Suzuki has made it official that the 2018 Hayabusa will be a carry over from the 2017 Hayabusa which was a carry over from the 2016 which was a carry over from 2015 which was a carry over from ……. okay, you get the point. During the bike’s 19 potent years as the original go-for-broke, large displacement sport bike, it hasn’t had too many changes. There were  some improvements and revisions but it is undeniably the same machine that was launched to dropping jaws and itchy throttle hands in the last millennium. The fact that its styling was so unusual back then and  nothing else looked like it is why it still looks  darn good today. The rumours are swirling that there is a new Hayabusa in the works and some pundits felt sure that it would arrive as a 2018 model but that will not be the case. A supercharged all-new Hayabusa is still somewhere just over the hill via that twisty road. If it is a supercharged  bike that debuts as the new Hayabusa, this may be your last chance to get the big, gorgeous 1340 cc inline four -the engine that was a favourite for drag racers. land speed record attempts and companion to extended swingarms.  Kawasaki’s H2R has illustrated that the need for top speed has changed to smaller displacement, not-so-normally aspirated high tech power plants rather than the no-replacement-for-displacement old school approach. But it was that approach that made the Hayabusa so appreciated. It was a massive, hawk nosed missile with an eye towards aerodynamics intended to punch a big hole through the air. In the past 19 years has everyone who wanted a Hayabasu bought one? Probably not or Suzuki would not keep building them. The bike has long since paid for its development costs so it represents a substantial bargain compared to other bikes in the “sport” category. If this is the last of the old school Hayabusas, no matter how good the replacement, the original will be missed.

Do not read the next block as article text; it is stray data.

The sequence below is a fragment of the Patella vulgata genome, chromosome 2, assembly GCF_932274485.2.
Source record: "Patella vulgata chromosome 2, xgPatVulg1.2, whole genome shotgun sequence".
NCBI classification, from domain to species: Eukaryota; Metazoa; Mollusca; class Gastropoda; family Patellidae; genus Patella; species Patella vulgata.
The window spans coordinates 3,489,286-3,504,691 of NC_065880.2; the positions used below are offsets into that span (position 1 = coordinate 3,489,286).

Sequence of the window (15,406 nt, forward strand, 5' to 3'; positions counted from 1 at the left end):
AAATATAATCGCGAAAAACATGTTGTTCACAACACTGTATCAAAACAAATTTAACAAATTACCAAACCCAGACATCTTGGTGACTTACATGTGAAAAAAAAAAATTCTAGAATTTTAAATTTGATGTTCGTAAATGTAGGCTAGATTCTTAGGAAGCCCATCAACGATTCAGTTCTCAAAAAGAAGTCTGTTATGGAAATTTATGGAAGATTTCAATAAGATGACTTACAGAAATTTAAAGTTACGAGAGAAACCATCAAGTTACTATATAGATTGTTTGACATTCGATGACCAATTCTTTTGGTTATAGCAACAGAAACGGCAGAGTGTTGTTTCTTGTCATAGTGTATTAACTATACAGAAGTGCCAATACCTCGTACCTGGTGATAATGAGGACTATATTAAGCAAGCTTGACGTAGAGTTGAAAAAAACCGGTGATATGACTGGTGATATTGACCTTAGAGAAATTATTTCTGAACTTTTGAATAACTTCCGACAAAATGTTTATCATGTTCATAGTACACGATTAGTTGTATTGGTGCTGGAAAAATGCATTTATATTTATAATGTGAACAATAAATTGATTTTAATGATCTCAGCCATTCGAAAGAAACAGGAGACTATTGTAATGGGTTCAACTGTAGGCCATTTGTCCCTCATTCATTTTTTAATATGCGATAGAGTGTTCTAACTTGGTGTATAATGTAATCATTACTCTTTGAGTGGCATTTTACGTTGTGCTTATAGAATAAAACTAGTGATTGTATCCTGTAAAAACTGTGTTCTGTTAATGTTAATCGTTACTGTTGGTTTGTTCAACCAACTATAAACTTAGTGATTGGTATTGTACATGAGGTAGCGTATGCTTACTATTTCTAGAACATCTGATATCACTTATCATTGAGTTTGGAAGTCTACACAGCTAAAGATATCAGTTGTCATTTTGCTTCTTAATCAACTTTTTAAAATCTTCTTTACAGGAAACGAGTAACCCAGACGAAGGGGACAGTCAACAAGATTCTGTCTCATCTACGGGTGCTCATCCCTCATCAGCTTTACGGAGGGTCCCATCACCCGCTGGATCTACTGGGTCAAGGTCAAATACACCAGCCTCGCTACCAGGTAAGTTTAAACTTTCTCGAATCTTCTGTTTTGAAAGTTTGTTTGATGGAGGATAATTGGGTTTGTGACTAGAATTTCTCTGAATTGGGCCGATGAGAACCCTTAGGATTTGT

The Inevitable Ninja 400 – It was Going to Happen

What was the Ninja 250 missing? What what was the Ninja 300 missing? For that matter what was the Suzuki’s new GSX250R missing? The answer is just a little bit of displacement. Not much but just a little more squish space at the top of the cylinder.  It is what makes a bike that is entry level into a bike that is enjoyable for a far greater audience and, with the exception of a few riders, a bike that doesn’t have an expiry date because it is powerful enough to cover all the bases from commuter to weekend touring machine. The Suzuki GSX250R in some ways knew what was needed. The bike was big. It didn’t feel like a small bike but the engine – as fun as it was – had its limitations. But small displacement bikes were getting bigger …. 250, 300, 320, 390 and now 400 (399 to be specific). But this is going to be the sweet spot.  Where can you go from here without bumping into the already existing middleweight Ninja models. But here is the rub – we don’t know as of today whether Kawasaki will be bringing the new Ninja 400 with it new motor into Canada. We hope so but we also hope that it is still priced in the small displacement range. If it does arrive at Canadian dealers  expect to see the other manufacturers bump the displacement of their smaller offering.